I spent all day today with my oldest daughter, The Beansprout. She’s amazing. She’s one of my favorite people to spend time with; she’s enthusiastic about life, inquisitive about many things, and possesses an analytical mind of great strength for her age. The end result is that she asks amazing questions and understands the answers, and our conversations are great.
In addition to the more standard questions about how things work, she frequently asks questions about human behavior and moral philosophy. Why do people steal things? Why am I allowed to go to the park by myself but the boy across the street isn’t? (They’re the same age; in the same class, in fact.) What should you do if someone asks you politely for something but you still don’t want to do it? These kinds of questions take us on meandering journeys into philosophical questions, interspersed with sudden bouts of scientific curiosity such as “Why do some plants have thorns, but not all plants?” and “What keeps a car from exploding?”
What I’ve come to realize in my time as a father is that kids really only differ from adults in two large ways (besides, you know, being smaller):
- They can do almost anything adults can do, just for shorter periods of time. My daughter is every bit as smart as me, she can carry on perfectly adult conversations and understand adult concepts, she just doesn’t have the attention span. When I see her in karate, her discipline is amazing and she performs feats of dexterity I’m definitely not capable of – for 10 minutes, and then the discipline breaks and she bounces. But it used to be 9 minutes, and 8 before that. Eventually as you age you gain the ability to stretch your discipline farther. But it’s only discipline they lack, not intelligence.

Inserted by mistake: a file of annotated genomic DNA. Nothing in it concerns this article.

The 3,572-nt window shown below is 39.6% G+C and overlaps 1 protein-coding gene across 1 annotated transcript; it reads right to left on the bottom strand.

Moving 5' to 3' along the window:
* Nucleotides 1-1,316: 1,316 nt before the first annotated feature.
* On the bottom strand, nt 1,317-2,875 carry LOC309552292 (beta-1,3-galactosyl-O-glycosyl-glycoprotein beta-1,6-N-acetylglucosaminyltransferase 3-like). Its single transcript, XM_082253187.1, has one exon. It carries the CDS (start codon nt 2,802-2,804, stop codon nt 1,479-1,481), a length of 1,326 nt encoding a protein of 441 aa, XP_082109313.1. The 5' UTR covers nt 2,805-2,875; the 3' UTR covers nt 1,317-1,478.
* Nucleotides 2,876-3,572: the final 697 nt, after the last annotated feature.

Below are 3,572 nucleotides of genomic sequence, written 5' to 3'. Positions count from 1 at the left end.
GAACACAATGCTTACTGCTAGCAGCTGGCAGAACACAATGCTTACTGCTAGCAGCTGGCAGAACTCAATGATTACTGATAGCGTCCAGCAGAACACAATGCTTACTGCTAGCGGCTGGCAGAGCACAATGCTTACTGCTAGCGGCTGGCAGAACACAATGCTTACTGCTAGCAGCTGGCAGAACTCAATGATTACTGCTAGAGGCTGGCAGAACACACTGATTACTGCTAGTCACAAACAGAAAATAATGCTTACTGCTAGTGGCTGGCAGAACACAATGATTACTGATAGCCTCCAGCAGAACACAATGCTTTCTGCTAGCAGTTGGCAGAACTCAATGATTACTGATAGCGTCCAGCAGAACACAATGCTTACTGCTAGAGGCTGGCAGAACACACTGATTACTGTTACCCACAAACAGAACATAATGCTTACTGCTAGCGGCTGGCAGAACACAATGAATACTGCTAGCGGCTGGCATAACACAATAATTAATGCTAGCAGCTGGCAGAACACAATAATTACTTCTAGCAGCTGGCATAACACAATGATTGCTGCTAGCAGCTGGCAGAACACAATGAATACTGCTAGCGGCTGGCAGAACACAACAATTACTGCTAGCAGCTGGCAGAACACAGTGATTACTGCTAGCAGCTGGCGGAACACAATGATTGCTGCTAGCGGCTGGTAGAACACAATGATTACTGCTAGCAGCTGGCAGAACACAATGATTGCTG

- Kids are still curious. When I walk down the street, I see fences, lawns, cars, houses, birds, clouds, stones. What my daughter sees are mysteries, puzzles, secrets and jewels of hidden knowledge. It’s a wonderful way to look at the world.
Sometimes parents try a little to hard to speed up the Discipline process, and in turn don’t do enough to keep the Curiosity spark alive. The world will do a lot to snuff out that spark on its own; my job is to stoke those fires for as long as I can. And I can warm myself by that fire, and see the world through her eyes.